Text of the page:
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Guide To Racing Road Bikes

Words by Harry Archer

on 13/02/2018 12:15:44


In a world where aero road bikes and endurance-focused road bikes are ever more popular, there's a stalwart that can still hold its own as an all-rounder - the ever-reliable race bike! But what separates a dedicated race bike from the rest of the road bike family? Simply follow this guide to find out the what's, whys and how's of race bikes and use your new-found expertise to become the fastest rider you can be, smashing your Strava records without even trying. Bikes designed for all-round road racing will have an aggressive geometry similar to that of an aero bike but often engineered to offer greater compliance and weight saving features. The best racing bikes are reactive and fast handling, allowing you to carve your way through the peloton, take corners like Valentino Rossi and bomb your way down long, winding descents. Expect a low front end for an aerodynamic position and a design that places emphasis on speed over comfort. Stiffer frames and higher gearing ratios are pretty much guaranteed as this increases your efficiency and top speed on the bike. In addition, finishing kit will be focused on being as minimalist as possible to avoid unnecessary weight and aerodynamic losses whilst the wheels are either skinny lightweight alloys or carbon aero depending on your budget. Essentially race bikes are for those who want to go fast all the time on the lightest, stiffest most efficient bike possible and can roll with the punches, without worrying about boring things like comfort and climbing without your calves exploding. If that doesn't describe you then fear not, we have lots of other guides for you - check some of them out below!

Guide To Endurance Road Bikes >What bike should I buy? >Road Bike Guide >

Geometry & Frame Material

When it comes to the frame material of your race bike then quality carbon is by far the lightest, and most compliant (comfortable) material. These qualities immediately put carbon at the top of the wish list for any aspiring racer as even the smallest of weight saving, efficiency-improving features can make all the difference to performance on the road. Carbon can also be moulded into any shape – so it’s the most popular when it comes to aero and race bikes as often tubes will be tapered or adjusted in gradient and design in order to make the bike as quick and aerodynamic as possible. That being said, with the technological improvements in the manipulation and utilisation of bike frame materials over the last ten years or so, very high-quality aluminium can actually be lighter than bad carbon whilst also offering increased strength and durability. This has made niche aluminium race bikes a popular option amongst racers who want to rely upon their bike after a crash or not have to worry about replacing an expensive, cracked carbon frame. Most alloy/aluminium race bikes will come fitted with a carbon fork and seat-post, which will drop the overall weight of the bike and offer greater compliance and vibration dampening. It will also improve the stiffness of the frame, something that is vital in a successful racing bike as, although a stiff frame is less comfortable and forgiving than a frame with more ‘give’ in it, a stiffer frame does provide increased performance due to the fact that power is directly transferred to your wheels from your pedal stroke without any energy being needlessly lost on ‘frame flex’. It's all about being savvy with your budget; if you're spending under £1000 then an alloy/aluminium frame could be the bike for you, countering the additional weight by providing a vastly superior rider experience. However, for the time being if you've got the means the carbon is still king and will be found on 99% of the higher end of brand's racing bike ranges.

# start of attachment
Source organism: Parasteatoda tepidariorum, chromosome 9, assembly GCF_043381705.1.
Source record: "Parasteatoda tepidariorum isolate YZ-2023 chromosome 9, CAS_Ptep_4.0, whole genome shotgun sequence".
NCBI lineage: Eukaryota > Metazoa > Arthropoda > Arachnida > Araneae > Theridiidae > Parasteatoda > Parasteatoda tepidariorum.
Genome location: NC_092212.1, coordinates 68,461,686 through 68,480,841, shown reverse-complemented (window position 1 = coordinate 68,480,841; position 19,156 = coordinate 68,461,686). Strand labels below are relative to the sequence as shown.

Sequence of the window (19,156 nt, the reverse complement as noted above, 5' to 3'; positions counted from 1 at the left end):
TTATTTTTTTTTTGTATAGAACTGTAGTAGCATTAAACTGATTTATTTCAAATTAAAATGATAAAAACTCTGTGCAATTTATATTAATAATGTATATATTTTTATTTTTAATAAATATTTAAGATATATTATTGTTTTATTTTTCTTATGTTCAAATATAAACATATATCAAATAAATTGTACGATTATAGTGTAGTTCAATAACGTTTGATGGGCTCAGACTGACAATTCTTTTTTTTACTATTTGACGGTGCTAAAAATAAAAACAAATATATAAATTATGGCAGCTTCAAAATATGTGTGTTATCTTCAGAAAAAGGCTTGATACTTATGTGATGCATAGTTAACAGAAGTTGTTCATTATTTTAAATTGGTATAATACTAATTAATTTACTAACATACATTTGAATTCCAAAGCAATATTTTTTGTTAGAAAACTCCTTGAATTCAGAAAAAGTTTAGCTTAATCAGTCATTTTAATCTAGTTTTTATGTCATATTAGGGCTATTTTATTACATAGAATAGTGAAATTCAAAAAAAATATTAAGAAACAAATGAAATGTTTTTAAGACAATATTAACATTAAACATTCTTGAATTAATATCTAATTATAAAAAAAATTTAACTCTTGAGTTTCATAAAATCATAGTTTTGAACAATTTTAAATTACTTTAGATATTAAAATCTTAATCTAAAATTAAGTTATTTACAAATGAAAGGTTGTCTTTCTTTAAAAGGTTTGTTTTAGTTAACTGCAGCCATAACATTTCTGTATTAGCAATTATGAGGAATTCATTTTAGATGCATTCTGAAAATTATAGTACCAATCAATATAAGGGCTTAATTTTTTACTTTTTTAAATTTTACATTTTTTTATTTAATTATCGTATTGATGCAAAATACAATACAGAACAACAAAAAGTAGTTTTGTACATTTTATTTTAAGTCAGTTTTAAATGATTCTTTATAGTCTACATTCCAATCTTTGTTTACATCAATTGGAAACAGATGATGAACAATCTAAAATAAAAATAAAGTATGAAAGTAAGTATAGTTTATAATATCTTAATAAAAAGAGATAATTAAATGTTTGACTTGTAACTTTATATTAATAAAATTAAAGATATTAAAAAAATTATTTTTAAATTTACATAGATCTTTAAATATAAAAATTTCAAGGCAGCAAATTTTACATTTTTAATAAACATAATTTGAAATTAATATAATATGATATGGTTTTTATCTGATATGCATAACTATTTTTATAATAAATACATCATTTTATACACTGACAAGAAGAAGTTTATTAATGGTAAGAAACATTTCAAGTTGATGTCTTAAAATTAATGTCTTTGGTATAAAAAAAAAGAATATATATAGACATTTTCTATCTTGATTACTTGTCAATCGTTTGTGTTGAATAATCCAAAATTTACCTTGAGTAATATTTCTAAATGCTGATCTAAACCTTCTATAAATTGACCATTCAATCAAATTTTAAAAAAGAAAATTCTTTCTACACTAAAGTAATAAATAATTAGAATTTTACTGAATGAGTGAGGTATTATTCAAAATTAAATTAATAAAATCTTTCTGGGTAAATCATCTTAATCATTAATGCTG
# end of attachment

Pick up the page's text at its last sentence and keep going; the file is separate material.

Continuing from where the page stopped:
Geometrically a race bike is refined in order to offer the rider the optimum riding position for speed, pedalling efficiency and aerodynamics. The dimensions and design of a frame affects how a bike will 'feel' especially in terms of handling which is why racing frames will sport steeper angles for the fork and seat tube along with shortened seat-stays and chain-stays, creating a short-wheelbase and generally more compacted complete bike when compared to endurance-focused designs. A short head tube keeps the bars low whilst elongated top tubes help to support a flat-backed (flattening the back and reducing frontal area to minimise drag), stretched-out riding position.


Approximately 80% of wind resistance encountered by a rider is due to their body, so by using an aggressive geometry you'll have a much smaller head-on shape, making you more aerodynamic and allowing you to reach your top speeds with less effort. The geometry of a racing bike will force the rider to push their weight low and forward leading to less air resistance and more front wheel traction as the increased front-end mass puts more weight through the front tyre and directly increases cornering grip. Traditionally, race bikes will feature steeper steering angles and longer stems to enhance the aggressive feel to the ride whilst shorter, stiffer rear ends and deeper, rigid tube shapes all contribute to bikes that are brilliantly fast and efficient, but potentially unforgiving and uncomfortable on longer days in the saddle. For true comfort and maximum performance output there's really no substitute for a quality bike fit that will meticulously measure out your bike to your unique dimensions. It's critical to the point that even a budget aluminium racer that fits you perfectly is likely to give you far better comfort,performance and handling than a top of the range model that isn't fitted to you correctly.